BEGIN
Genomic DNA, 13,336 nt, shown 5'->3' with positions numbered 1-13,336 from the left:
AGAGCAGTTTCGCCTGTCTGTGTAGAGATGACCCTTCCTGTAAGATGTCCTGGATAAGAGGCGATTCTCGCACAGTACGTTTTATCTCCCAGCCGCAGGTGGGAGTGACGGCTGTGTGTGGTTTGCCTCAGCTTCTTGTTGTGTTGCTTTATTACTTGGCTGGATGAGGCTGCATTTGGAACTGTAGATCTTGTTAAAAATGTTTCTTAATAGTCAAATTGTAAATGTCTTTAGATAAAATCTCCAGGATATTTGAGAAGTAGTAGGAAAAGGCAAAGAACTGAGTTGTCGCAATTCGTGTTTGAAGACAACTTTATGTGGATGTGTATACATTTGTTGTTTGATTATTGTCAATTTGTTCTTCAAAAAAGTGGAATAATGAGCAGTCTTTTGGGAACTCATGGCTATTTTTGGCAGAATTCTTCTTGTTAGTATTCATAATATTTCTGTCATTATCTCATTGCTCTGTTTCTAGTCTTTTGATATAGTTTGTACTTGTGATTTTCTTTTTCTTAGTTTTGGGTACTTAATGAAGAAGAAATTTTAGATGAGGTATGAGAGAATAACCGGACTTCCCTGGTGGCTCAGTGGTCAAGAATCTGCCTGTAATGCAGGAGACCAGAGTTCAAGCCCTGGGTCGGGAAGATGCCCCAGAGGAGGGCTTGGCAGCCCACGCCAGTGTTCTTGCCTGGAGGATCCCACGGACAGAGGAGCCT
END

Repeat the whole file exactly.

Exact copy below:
Genomic DNA, 13,336 nt, shown 5'->3' with positions numbered 1-13,336 from the left:
AGAGCAGTTTCGCCTGTCTGTGTAGAGATGACCCTTCCTGTAAGATGTCCTGGATAAGAGGCGATTCTCGCACAGTACGTTTTATCTCCCAGCCGCAGGTGGGAGTGACGGCTGTGTGTGGTTTGCCTCAGCTTCTTGTTGTGTTGCTTTATTACTTGGCTGGATGAGGCTGCATTTGGAACTGTAGATCTTGTTAAAAATGTTTCTTAATAGTCAAATTGTAAATGTCTTTAGATAAAATCTCCAGGATATTTGAGAAGTAGTAGGAAAAGGCAAAGAACTGAGTTGTCGCAATTCGTGTTTGAAGACAACTTTATGTGGATGTGTATACATTTGTTGTTTGATTATTGTCAATTTGTTCTTCAAAAAAGTGGAATAATGAGCAGTCTTTTGGGAACTCATGGCTATTTTTGGCAGAATTCTTCTTGTTAGTATTCATAATATTTCTGTCATTATCTCATTGCTCTGTTTCTAGTCTTTTGATATAGTTTGTACTTGTGATTTTCTTTTTCTTAGTTTTGGGTACTTAATGAAGAAGAAATTTTAGATGAGGTATGAGAGAATAACCGGACTTCCCTGGTGGCTCAGTGGTCAAGAATCTGCCTGTAATGCAGGAGACCAGAGTTCAAGCCCTGGGTCGGGAAGATGCCCCAGAGGAGGGCTTGGCAGCCCACGCCAGTGTTCTTGCCTGGAGGATCCCACGGACAGAGGAGCCT